PTPTN reveals common misconceptions about govt promises on fund

PTPTN warns that discontinuing the fund would mean the private sector stepping in to provide higher education loans.

PETALING JAYA: The National Higher Education Fund Corporation (PTPTN) today revealed two popular misconceptions about the government’s promises regarding the fund, namely that it had pledged to write off the debts of borrowers and to abolish the fund altogether.

Sheikh Shahruddin Sheikh Salim, chairman of PTPTN’s public consultation independent advisory panel, said this was observed following a series of town hall sessions in five states which collected feedback from close to 19,000 people.

“The most common misinformation that we had to correct at these sessions is that the government supposedly promised borrowers that they would not have to make repayments, and that the call for PTPTN to be abolished was part of Pakatan Harapan’s (PH) manifesto in the run-up to GE14,” he said in a statement.

He said the coalition had made two promises regarding PTPTN, that is to lift the travel ban against defaulters and to defer repayment until a borrower’s salary reaches RM4,000.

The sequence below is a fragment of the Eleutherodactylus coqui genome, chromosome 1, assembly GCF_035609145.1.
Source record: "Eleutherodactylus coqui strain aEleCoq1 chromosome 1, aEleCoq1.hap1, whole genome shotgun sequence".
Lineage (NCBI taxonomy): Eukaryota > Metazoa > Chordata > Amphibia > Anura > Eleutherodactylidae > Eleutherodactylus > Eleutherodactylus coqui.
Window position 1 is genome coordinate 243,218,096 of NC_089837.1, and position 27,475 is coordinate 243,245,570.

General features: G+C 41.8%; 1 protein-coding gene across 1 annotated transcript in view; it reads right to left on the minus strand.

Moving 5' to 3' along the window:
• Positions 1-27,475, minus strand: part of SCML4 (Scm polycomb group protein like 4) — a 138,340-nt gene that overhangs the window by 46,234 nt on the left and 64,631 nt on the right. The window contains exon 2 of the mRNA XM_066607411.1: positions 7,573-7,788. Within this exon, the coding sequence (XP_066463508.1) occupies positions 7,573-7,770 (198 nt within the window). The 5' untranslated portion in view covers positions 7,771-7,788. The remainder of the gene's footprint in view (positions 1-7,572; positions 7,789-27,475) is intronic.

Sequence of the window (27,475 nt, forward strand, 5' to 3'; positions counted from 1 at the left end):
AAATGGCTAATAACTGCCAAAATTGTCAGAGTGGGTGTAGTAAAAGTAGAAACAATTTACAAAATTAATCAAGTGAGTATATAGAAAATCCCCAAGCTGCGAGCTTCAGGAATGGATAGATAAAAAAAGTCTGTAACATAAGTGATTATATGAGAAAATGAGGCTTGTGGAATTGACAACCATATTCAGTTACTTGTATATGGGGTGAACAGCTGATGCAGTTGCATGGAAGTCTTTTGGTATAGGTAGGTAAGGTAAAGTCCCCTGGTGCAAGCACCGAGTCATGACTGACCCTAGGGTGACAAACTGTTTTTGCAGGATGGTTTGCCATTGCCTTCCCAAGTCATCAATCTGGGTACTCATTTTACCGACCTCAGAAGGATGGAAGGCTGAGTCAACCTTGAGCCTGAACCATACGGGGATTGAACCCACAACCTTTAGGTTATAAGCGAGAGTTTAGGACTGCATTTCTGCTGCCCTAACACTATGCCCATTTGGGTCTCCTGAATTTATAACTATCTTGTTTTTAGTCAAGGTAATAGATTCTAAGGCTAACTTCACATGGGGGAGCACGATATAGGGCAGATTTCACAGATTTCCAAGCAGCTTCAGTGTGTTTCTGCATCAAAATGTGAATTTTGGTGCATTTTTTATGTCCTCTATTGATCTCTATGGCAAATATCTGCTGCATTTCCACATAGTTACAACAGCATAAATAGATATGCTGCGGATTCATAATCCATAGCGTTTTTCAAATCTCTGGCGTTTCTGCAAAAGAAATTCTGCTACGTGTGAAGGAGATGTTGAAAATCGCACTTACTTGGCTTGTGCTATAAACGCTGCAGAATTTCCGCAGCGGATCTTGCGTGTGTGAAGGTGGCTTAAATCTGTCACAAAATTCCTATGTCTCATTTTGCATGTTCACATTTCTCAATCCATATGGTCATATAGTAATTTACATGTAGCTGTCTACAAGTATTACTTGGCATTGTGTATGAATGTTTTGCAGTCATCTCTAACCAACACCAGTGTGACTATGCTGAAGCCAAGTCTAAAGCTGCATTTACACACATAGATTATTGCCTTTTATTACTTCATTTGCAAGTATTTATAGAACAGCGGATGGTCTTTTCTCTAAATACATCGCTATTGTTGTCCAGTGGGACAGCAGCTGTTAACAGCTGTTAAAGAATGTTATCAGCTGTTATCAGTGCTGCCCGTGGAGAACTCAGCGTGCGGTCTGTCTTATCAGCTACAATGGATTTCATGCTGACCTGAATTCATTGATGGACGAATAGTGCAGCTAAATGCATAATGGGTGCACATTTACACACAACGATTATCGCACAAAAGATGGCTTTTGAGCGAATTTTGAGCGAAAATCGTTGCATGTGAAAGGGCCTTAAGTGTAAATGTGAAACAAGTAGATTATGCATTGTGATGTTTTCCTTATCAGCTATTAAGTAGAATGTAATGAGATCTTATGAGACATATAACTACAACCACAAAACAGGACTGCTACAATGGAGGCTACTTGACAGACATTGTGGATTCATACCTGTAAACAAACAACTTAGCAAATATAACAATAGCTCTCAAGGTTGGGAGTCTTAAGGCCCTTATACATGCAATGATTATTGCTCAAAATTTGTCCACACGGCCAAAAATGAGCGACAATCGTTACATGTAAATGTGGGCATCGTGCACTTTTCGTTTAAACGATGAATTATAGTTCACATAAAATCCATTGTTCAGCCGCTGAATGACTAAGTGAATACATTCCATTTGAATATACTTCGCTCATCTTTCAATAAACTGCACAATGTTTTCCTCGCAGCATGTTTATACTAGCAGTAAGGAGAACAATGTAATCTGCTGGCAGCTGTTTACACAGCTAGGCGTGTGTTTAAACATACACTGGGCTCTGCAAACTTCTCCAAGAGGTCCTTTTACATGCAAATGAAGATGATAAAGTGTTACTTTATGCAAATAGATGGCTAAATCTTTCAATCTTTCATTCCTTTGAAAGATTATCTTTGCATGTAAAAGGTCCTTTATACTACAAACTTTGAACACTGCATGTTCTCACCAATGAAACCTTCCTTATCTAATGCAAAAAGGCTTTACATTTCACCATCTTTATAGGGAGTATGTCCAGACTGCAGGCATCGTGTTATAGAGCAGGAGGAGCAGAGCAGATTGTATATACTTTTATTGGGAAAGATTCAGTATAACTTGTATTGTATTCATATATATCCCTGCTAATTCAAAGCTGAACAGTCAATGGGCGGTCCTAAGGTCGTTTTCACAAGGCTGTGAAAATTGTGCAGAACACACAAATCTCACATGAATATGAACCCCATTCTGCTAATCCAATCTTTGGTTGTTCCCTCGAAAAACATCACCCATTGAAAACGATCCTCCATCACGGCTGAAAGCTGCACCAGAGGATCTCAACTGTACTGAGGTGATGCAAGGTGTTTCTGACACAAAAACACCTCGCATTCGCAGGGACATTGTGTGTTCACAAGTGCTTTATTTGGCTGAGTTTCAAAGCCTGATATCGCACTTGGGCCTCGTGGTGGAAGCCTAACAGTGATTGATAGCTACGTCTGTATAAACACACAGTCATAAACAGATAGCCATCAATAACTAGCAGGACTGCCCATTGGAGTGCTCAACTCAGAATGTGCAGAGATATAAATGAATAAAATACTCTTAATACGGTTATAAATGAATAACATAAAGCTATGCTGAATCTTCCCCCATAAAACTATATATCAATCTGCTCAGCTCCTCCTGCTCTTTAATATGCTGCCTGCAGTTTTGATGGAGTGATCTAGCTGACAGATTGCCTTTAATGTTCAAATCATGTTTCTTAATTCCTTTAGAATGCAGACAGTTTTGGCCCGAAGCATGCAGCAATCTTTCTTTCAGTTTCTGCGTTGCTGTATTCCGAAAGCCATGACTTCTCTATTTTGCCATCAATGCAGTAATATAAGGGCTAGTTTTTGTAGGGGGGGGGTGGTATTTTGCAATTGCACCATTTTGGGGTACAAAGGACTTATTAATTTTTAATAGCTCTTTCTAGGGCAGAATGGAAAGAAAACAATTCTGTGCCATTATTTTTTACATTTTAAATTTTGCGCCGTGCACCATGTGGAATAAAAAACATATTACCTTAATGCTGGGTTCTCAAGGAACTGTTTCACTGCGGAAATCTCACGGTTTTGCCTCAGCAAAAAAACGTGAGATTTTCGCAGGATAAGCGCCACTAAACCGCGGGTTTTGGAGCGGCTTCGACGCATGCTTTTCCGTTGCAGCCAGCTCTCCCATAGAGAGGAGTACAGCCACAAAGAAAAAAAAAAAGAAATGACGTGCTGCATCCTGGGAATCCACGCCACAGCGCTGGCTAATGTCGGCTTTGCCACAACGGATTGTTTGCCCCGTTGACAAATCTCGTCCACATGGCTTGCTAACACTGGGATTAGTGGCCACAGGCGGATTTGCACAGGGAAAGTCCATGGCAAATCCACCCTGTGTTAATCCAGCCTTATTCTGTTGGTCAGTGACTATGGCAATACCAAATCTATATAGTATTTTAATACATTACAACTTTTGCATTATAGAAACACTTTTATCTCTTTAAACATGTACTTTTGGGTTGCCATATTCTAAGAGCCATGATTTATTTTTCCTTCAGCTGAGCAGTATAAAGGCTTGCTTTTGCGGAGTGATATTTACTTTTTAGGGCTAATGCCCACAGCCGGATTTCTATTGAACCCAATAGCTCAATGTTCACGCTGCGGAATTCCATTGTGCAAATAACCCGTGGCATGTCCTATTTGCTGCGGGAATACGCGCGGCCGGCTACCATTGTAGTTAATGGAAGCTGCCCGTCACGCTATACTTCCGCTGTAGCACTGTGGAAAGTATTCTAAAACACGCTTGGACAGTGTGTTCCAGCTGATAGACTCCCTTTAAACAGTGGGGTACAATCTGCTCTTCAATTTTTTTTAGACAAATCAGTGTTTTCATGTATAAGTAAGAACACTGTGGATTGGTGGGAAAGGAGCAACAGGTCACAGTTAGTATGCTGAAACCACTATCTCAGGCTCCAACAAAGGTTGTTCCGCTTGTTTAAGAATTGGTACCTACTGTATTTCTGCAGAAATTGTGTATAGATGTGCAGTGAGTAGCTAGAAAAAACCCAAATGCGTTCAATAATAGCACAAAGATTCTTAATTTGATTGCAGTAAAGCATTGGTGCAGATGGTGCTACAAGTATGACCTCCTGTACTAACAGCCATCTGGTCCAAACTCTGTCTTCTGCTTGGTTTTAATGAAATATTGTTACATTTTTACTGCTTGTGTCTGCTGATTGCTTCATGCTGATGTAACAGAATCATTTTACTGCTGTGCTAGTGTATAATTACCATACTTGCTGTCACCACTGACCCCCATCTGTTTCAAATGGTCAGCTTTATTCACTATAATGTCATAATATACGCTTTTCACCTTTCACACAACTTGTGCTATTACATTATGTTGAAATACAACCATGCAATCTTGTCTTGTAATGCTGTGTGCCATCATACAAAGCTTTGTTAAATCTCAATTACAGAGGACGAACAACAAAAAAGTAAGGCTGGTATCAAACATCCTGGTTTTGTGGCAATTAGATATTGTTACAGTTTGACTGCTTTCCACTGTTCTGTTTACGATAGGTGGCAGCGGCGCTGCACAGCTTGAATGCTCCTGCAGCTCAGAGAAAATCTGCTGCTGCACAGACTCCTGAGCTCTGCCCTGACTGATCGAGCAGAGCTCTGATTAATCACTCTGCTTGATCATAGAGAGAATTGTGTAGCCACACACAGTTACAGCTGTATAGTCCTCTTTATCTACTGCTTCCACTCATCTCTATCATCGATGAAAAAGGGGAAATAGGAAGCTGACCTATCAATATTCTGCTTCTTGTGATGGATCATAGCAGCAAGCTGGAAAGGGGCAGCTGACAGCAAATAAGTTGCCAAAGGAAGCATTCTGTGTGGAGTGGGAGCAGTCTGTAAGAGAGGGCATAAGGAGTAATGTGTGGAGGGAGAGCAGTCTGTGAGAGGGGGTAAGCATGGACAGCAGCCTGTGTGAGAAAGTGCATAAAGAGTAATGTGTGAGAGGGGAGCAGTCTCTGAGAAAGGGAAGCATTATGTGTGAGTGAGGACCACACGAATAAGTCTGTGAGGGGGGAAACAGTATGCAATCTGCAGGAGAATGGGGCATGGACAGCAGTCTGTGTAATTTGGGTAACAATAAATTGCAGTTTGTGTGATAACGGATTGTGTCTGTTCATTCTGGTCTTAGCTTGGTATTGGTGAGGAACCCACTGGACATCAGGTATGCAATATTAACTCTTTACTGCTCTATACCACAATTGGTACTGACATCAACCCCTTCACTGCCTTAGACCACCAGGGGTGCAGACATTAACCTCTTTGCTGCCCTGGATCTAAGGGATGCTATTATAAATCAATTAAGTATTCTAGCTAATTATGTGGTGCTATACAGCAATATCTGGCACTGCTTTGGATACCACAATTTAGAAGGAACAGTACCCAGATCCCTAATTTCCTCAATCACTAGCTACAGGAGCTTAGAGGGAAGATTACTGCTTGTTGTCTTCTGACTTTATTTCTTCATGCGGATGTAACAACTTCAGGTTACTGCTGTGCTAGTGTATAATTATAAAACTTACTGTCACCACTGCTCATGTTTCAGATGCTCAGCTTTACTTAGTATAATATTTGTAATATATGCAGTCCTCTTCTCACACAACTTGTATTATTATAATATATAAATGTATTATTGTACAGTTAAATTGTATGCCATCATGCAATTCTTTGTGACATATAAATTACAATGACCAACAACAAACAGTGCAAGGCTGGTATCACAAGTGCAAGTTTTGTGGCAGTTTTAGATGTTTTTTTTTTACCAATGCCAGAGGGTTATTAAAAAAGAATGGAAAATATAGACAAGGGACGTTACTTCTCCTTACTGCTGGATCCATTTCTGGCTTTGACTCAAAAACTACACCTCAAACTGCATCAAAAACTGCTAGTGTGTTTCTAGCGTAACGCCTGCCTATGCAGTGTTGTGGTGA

He said the travel ban was lifted soon after PH won the general election.

“Meanwhile, the Cabinet will deliberate on the extent to which it can achieve the second promise when we submit our final proposal with feedback from the people,” he said.

Among the factors for consideration included in the public consultation paper regarding deferment of payment is the possibility of PTPTN only recouping RM950 million a year, as 68% of borrowers are believed to earn below RM4,000.

The paper also projects that a fresh graduate with a starting salary of RM2,000 and an annual increment of 5% will take 15 years to earn RM4,000.

“The question is, pay now or pay later in your late 30s, but never about not paying, which is a rampant assumption,” Sheikh Shahruddin added.

He said the public is free to propose that PTPTN be abolished but added that the people should be aware of the potential consequences and have ideas about how to deal with them.

He warned that discontinuing the fund would mean the private sector stepping in to provide higher education loans.

According to the consultation paper, PTPTN charges 1% Ujrah compared to commercial loans which have much higher interest rates. Some also have more stringent requirements that could sideline those from the lower income group.

It said writing off the RM40 billion debt would only add to the government’s financial strain as Putrajaya would have to reimburse those who have made full repayment or have been consistently servicing their loans.